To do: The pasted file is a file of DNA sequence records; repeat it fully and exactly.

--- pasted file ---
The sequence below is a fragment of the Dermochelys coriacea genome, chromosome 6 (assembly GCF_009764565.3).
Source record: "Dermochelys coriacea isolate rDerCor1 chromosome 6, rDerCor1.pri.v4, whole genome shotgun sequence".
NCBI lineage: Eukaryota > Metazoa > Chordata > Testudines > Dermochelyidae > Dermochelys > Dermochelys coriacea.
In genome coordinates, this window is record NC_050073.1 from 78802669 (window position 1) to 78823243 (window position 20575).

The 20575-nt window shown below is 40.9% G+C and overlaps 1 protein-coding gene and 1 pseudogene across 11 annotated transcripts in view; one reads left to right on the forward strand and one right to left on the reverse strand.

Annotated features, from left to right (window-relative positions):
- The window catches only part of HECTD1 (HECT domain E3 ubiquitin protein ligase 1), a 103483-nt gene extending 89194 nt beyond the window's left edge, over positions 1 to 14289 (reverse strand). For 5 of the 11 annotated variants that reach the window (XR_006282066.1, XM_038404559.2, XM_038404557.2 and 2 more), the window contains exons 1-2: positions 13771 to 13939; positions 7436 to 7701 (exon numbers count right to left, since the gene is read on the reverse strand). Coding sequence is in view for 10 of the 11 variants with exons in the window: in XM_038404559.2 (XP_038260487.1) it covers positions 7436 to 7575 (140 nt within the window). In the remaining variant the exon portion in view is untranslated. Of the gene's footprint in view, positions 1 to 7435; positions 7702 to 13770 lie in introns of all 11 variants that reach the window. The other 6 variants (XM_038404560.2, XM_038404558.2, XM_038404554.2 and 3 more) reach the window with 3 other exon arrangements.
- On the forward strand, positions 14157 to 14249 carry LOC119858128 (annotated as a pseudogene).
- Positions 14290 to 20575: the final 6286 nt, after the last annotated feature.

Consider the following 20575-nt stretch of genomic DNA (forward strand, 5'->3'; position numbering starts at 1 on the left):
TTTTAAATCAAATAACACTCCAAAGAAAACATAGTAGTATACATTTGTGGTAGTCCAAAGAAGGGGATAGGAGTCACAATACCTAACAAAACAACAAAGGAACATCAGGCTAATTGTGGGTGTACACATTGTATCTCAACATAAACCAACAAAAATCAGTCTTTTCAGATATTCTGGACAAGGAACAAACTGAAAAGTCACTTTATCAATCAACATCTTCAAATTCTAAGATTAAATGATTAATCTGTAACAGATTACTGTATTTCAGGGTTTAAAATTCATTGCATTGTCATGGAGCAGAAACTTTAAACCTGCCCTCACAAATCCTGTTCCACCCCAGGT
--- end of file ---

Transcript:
The sequence below is a fragment of the Dermochelys coriacea genome, chromosome 6 (assembly GCF_009764565.3).
Source record: "Dermochelys coriacea isolate rDerCor1 chromosome 6, rDerCor1.pri.v4, whole genome shotgun sequence".
NCBI lineage: Eukaryota > Metazoa > Chordata > Testudines > Dermochelyidae > Dermochelys > Dermochelys coriacea.
In genome coordinates, this window is record NC_050073.1 from 78802669 (window position 1) to 78823243 (window position 20575).

The 20575-nt window shown below is 40.9% G+C and overlaps 1 protein-coding gene and 1 pseudogene across 11 annotated transcripts in view; one reads left to right on the forward strand and one right to left on the reverse strand.

Annotated features, from left to right (window-relative positions):
- The window catches only part of HECTD1 (HECT domain E3 ubiquitin protein ligase 1), a 103483-nt gene extending 89194 nt beyond the window's left edge, over positions 1 to 14289 (reverse strand). For 5 of the 11 annotated variants that reach the window (XR_006282066.1, XM_038404559.2, XM_038404557.2 and 2 more), the window contains exons 1-2: positions 13771 to 13939; positions 7436 to 7701 (exon numbers count right to left, since the gene is read on the reverse strand). Coding sequence is in view for 10 of the 11 variants with exons in the window: in XM_038404559.2 (XP_038260487.1) it covers positions 7436 to 7575 (140 nt within the window). In the remaining variant the exon portion in view is untranslated. Of the gene's footprint in view, positions 1 to 7435; positions 7702 to 13770 lie in introns of all 11 variants that reach the window. The other 6 variants (XM_038404560.2, XM_038404558.2, XM_038404554.2 and 3 more) reach the window with 3 other exon arrangements.
- On the forward strand, positions 14157 to 14249 carry LOC119858128 (annotated as a pseudogene).
- Positions 14290 to 20575: the final 6286 nt, after the last annotated feature.

Consider the following 20575-nt stretch of genomic DNA (forward strand, 5'->3'; position numbering starts at 1 on the left):
TTTTAAATCAAATAACACTCCAAAGAAAACATAGTAGTATACATTTGTGGTAGTCCAAAGAAGGGGATAGGAGTCACAATACCTAACAAAACAACAAAGGAACATCAGGCTAATTGTGGGTGTACACATTGTATCTCAACATAAACCAACAAAAATCAGTCTTTTCAGATATTCTGGACAAGGAACAAACTGAAAAGTCACTTTATCAATCAACATCTTCAAATTCTAAGATTAAATGATTAATCTGTAACAGATTACTGTATTTCAGGGTTTAAAATTCATTGCATTGTCATGGAGCAGAAACTTTAAACCTGCCCTCACAAATCCTGTTCCACCCCAGGT